The burden of proof of residency is on the taxpayer
Don’t even dream of fudging the numbers. You have to prove your residency and you need to cobble together an assortment of different methods to do it, including: Easy Pass records for driving over toll roads, bridges and tunnels; credit card and ATM transactions; cell phone tower records if you can get them; and internet access through IP tracking to your server if you can get this complex information; landline phone records. Also, some smartphone apps track your daily GPS whereabouts, but they often crash or have cessation of service.

One famous hedge fund manager fought with NYC over just one day, as it would tip the balance to cause residency and trigger a NYC tax bill of tens of millions of dollars.

Consider an example of a married couple interested in exiting from the NYC tax regime. The wife has a long-term job making around $250,000 per year on a W-2. The husband recently converted from being an employee to an independent contractor reporting 1099-Misc. non-employee compensation of $300,000 on a Schedule C. They trigger the top NYC marginal tax rate of close to 4% and the husband also owes NYC UBT tax of an additional 4% on his net Schedule C income.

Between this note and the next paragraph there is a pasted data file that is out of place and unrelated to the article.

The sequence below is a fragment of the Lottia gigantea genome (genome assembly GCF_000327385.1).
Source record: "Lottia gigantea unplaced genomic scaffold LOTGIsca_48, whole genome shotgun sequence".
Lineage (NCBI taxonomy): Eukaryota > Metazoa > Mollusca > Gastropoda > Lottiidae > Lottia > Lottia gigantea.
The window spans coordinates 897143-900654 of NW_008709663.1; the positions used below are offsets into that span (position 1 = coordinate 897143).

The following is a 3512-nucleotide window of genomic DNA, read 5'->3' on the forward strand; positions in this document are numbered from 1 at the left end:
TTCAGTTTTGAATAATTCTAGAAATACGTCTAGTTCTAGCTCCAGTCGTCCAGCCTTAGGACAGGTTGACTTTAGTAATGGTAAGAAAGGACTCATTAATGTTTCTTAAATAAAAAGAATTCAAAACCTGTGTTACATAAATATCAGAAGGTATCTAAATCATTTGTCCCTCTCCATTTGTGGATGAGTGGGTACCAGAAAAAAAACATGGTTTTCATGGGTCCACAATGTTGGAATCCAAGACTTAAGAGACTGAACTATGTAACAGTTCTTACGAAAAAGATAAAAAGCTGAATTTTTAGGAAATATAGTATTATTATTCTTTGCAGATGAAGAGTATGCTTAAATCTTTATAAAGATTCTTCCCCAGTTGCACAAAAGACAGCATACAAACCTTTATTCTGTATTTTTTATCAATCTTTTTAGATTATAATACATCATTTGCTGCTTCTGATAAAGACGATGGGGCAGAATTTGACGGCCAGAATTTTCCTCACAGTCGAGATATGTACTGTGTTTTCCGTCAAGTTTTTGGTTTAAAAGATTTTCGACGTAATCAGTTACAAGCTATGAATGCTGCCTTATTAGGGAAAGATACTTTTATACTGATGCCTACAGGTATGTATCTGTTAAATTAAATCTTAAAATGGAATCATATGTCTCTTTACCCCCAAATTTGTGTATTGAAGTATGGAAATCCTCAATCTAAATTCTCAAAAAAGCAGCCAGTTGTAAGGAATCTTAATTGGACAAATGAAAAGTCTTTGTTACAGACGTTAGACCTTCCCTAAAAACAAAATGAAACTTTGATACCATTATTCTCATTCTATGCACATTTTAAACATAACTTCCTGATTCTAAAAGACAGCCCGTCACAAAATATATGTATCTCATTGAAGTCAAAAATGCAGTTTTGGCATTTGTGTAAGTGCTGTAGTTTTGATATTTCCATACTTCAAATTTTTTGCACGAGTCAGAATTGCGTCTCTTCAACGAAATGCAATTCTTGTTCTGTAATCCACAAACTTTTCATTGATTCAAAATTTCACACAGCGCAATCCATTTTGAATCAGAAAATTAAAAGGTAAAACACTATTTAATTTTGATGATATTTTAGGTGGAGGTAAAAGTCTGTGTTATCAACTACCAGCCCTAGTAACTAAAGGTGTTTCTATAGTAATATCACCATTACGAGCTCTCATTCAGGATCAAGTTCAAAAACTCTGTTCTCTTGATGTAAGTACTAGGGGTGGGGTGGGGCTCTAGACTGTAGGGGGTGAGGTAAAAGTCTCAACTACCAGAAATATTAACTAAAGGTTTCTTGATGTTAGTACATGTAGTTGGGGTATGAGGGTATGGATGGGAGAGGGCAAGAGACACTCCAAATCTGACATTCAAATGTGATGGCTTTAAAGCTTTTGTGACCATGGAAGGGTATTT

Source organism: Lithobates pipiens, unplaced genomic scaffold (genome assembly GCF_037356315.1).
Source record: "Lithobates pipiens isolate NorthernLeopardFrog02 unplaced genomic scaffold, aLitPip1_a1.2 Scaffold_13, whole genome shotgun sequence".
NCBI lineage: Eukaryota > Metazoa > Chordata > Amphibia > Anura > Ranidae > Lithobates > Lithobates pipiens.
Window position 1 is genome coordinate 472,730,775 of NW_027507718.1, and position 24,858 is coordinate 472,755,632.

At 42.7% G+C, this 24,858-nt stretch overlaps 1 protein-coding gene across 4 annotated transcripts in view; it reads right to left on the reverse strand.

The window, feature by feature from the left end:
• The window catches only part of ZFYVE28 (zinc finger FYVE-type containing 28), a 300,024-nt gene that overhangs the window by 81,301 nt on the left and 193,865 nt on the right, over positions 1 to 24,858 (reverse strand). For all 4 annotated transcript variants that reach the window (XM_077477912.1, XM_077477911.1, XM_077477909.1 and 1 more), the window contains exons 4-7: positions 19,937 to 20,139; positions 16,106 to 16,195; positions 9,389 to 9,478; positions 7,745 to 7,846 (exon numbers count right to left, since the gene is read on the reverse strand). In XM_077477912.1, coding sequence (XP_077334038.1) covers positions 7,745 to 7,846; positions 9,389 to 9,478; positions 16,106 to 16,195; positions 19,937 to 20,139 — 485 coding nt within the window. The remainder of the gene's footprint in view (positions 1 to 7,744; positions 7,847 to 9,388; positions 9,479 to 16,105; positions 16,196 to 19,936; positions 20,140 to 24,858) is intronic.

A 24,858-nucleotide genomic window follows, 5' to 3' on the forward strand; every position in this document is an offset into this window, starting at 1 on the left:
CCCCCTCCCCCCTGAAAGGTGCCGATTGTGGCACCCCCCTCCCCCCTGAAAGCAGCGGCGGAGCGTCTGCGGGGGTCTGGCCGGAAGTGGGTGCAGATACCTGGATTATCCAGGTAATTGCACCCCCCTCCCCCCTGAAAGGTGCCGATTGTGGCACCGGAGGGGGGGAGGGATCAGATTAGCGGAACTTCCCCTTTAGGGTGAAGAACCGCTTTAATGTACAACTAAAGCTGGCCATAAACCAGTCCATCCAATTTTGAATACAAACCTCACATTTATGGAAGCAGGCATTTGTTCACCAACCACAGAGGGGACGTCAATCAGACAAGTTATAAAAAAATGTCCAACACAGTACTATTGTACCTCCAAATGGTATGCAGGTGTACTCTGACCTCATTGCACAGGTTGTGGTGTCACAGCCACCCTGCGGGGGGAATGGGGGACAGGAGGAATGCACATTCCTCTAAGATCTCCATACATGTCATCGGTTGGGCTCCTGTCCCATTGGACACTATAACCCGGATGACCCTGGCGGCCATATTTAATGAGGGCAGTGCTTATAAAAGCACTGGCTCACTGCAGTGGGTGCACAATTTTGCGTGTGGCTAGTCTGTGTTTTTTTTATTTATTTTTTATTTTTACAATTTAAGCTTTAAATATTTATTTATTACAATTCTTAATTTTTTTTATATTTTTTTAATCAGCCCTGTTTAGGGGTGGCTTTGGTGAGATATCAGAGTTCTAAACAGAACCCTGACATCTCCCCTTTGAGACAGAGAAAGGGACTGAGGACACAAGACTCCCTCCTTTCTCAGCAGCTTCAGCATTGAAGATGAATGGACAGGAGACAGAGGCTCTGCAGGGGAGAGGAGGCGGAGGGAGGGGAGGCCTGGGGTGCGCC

For several years, the couple traveled to their country home outside of NYC on weekends. They raised their family in NYC in a large condo which they purchased decades ago. They have been domiciled residents of NYS/C for decades and they have averaged well over 200 days per year in the city.

How can they rebalance their lives to exit the NYC tax structure? This couple may be tempted to tweak their work and lifestyle a bit, spending more nights in their country home vs. their NYC apartment. But, that’s highly unlikely to convince NYC they “abandoned” their NYS/C domicile, even if they vote in the country and move car registrations and more technicalities as well.

To safely accomplish abandoning domicile in NYS/C, this couple should sell their condo and not have any place of abode in NYC for a few years, while they establish a replacement domicile outside of NYC. Downsizing to a small NYC apartment is not enough, especially since these are still very high priced and the couple is maintaining significant economic and personal connections in NYC. (This couple can benefit from the $500,000 exclusion of income on the sale of their primary residence.)

After moving to Florida for a few years, this couple can get a place of abode in NYC again. At that juncture, they can probably safely claim a domicile change to Florida. Then, only “statutory residence” should be a consideration. It now becomes a question of counting days and they need to stay under 184 days in NYC per year. Each year is assessed separately.